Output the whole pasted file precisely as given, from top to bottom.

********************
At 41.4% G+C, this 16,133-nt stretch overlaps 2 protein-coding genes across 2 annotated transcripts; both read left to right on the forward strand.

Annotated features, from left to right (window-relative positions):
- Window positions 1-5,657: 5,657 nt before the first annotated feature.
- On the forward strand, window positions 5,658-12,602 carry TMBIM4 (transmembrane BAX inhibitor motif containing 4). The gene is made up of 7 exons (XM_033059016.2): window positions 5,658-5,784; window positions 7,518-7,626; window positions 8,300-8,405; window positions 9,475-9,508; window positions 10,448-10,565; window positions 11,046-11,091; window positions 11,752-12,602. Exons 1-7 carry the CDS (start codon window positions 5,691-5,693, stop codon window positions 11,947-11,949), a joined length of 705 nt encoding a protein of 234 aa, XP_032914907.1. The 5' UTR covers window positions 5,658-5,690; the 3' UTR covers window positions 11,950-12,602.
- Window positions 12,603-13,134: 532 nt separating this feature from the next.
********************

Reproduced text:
At 41.4% G+C, this 16,133-nt stretch overlaps 2 protein-coding genes across 2 annotated transcripts; both read left to right on the forward strand.

Annotated features, from left to right (window-relative positions):
- Window positions 1-5,657: 5,657 nt before the first annotated feature.
- On the forward strand, window positions 5,658-12,602 carry TMBIM4 (transmembrane BAX inhibitor motif containing 4). The gene is made up of 7 exons (XM_033059016.2): window positions 5,658-5,784; window positions 7,518-7,626; window positions 8,300-8,405; window positions 9,475-9,508; window positions 10,448-10,565; window positions 11,046-11,091; window positions 11,752-12,602. Exons 1-7 carry the CDS (start codon window positions 5,691-5,693, stop codon window positions 11,947-11,949), a joined length of 705 nt encoding a protein of 234 aa, XP_032914907.1. The 5' UTR covers window positions 5,658-5,690; the 3' UTR covers window positions 11,950-12,602.
- Window positions 12,603-13,134: 532 nt separating this feature from the next.